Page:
# Webinars

The UMI PRISMA Group promotes a cycle of online seminars on probability and mathematical statistics. The webinars will take place on the first working Monday of each month in the time slot 16:00-18:00 (CET) starting from November 2021. Further details on the scheduled seminars will be released. Everyone interested is warmly invited to attend the webinars. To join the webinars, click on the title.

### Next webinars:

### Past webinars:

##### Abstract:

Discrete random structures, such as random partitions and discrete random measures, have emerged as effective tools for Bayesian modeling and have fueled exciting advances in density estimation, clustering, prediction, feature allocation and survival analysis. The Dirichlet process (DP) has undoubtedly emerged as a reference model, mostly due to its analytical tractability. Nonetheless, the DP shares also some well-known limitations that have spurred a very lively area of research aiming at the proposal and the investigation of more general and flexible discrete nonparametric priors. The talk will provide a broad overview of such classes of priors and will specifically focus on those obtained as normalization of completely random measures. Characterizations of the induced random partitions and predictive rules will be illustrated and their role in designing computational algorithms for the approximation of Bayesian inferences of interest will be highlighted, both in exchangeable and non-exchangeable settings.

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The seminal work of Ferguson (1973), who introduced the Dirichlet process, has spurred the definition and investigation of more general classes of Bayesian nonparametric priors, with the aim at increasing flexibility while maintaining analytical tractability. Among the numerous generalizations, a fundamental class of random probability measures has been introduced by Regazzini et al. (2003): this is the class of normalized random measures with independent increments (NRMIs). NRMIs are random probability measures with almost surely discrete realizations, defined through the specifications of two ingredients: i) a sequence of unnormalized weights, which are the jumps of a Levy process on the positive real line; ii) a sequence of i.i.d. random atoms from a common base measure. The proposed construction is appealing from a mathematical standpoint, because analytical tractability is preserved, however NRMIs do not allow interaction among atoms, which are supposed to be independent and identically distributed. In some applied frameworks, the i.i.d. assumption could be too restrictive, for instance, in model-based clustering, when they are used as mixing measures in mixture models. To overcome this limitation, we propose a new class of normalized random measures with atoms' interaction. In our construction the atoms come from a finite point process, which is marked with i.i.d. positive weights. Thus, a new class of random probability measures is obtained by normalization. The desired interaction among atoms is then induced by a suitable choice of the law of the point process, which can create a repulsive or attractive behaviour. By means of Palm calculus, we are able to characterize marginal, predictive and posterior distributions for the proposed model. We specialize all our results for several choices of the finite point process, i.e., in the Determinantal, Gibbs and Shot-Noise Cox case. (Based on a joint work with Raffaele Argiento, Mario Beraha and Alessandra Guglielmi.)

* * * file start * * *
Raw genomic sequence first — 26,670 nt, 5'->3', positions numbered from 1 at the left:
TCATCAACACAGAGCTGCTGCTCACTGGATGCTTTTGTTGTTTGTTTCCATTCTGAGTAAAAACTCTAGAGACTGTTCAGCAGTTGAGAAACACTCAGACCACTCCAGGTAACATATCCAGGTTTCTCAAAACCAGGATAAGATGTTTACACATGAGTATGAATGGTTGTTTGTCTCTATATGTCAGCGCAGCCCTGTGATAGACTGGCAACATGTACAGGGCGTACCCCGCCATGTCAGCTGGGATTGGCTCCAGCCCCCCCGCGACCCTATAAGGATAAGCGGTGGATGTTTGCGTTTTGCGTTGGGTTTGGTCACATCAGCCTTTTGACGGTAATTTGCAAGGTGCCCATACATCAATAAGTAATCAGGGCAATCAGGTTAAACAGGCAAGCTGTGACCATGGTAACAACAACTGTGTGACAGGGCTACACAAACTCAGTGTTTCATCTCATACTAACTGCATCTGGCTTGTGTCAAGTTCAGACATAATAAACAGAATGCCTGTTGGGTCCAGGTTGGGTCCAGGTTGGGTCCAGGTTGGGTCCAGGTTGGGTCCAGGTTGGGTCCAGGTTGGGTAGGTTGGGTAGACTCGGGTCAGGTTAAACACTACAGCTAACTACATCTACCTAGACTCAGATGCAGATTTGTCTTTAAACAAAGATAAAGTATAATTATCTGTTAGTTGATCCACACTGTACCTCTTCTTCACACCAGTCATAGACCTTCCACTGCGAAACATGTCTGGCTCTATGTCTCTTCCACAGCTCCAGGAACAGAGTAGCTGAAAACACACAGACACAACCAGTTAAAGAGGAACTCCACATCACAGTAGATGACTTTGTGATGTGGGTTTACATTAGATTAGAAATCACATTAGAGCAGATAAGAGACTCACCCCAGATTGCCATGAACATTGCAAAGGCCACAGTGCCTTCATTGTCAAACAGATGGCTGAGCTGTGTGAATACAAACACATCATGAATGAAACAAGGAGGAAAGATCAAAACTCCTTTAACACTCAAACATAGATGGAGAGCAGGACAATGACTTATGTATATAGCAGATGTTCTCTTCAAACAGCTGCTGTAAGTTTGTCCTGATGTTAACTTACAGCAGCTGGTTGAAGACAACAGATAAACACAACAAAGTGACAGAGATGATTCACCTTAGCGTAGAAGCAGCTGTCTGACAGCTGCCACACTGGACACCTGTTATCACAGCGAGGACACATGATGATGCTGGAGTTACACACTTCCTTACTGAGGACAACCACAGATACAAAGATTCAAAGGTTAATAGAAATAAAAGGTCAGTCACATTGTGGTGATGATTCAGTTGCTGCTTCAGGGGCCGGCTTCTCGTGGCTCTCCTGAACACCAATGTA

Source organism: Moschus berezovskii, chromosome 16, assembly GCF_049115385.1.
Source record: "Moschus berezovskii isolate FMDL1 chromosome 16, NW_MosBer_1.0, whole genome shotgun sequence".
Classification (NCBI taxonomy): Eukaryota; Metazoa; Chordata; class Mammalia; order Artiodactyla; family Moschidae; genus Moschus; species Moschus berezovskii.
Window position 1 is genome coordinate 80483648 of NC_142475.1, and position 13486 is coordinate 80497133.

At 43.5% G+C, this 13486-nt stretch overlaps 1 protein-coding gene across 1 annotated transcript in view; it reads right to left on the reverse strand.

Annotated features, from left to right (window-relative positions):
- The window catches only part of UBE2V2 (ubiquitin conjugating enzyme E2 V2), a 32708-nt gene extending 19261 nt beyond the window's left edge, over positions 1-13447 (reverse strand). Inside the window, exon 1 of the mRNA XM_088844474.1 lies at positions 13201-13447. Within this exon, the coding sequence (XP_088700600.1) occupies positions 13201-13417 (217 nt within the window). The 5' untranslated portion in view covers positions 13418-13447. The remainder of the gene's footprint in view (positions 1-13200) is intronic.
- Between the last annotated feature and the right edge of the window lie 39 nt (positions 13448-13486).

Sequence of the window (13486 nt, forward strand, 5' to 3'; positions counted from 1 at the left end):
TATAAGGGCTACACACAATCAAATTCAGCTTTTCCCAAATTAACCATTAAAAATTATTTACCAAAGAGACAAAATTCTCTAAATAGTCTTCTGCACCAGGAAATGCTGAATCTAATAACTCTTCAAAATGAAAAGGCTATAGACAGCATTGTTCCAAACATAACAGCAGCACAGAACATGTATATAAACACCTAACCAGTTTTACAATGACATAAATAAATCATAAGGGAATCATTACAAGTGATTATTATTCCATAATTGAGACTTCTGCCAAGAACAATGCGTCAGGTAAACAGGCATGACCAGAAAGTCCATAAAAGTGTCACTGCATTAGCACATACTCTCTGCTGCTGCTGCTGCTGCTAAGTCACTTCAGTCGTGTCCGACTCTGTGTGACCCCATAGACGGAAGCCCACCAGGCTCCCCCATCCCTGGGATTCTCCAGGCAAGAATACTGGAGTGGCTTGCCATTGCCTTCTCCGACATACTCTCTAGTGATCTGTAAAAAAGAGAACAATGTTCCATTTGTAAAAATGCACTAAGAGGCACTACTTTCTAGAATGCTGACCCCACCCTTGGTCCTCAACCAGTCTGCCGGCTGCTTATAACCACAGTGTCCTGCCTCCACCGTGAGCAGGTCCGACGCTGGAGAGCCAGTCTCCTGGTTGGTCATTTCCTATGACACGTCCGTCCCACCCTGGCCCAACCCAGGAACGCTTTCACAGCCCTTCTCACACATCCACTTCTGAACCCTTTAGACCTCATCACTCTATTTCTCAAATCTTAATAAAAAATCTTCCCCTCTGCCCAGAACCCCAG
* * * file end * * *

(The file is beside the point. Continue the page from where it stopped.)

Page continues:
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The emergence of periodic behavior in the dynamics of several interacting components is a common pattern of self-organisation in living systems. Rigorous mathematical treatments are still limited to few examples. In this talk we review some of these examples, emphasizing the essential role of the noise in the appearance of regular rhythms.

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In this talk we aim at establishing large deviation estimates for the probability that a simple random walk on the Euclidean lattice (d>2) covers a substantial fraction of a macroscopic body. It turns out that, when such rare event happens, the random walk is locally well approximated by random interlacements with a specific intensity, which can be used as a pivotal tool to obtain precise exponential rates. Random interlacements have been introduced by Sznitman in 2007 in order to describe the local picture left by the trace of a random walk on a large discrete torus when it runs up to times proportional to the volume of the torus, and has been since a popular object of study. In the first part of the talk we introduce random interlacements and give a brief account of some results surrounding this object. In the second part of the talk we study the event that random interlacements cover a substantial fraction of a macroscopic body. This allows to obtain an upper bound on the probability of the corresponding event for the random walk. Finally, by constructing a near-optimal strategy for the random walk to cover a macroscopic body, we discuss a matching large deviation lower bound. The talk is based on ongoing work with M. Nitzschner (NYU Courant).

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Models of neurons aim to describe the information transmission within a neural network. Some models are mathematically tractable with the introduction of strong simplifications, ignoring the involved biophysicalfeatures of the single units. Others are very faithful to reality at the price of very complex mathematical descriptions. Models are then used to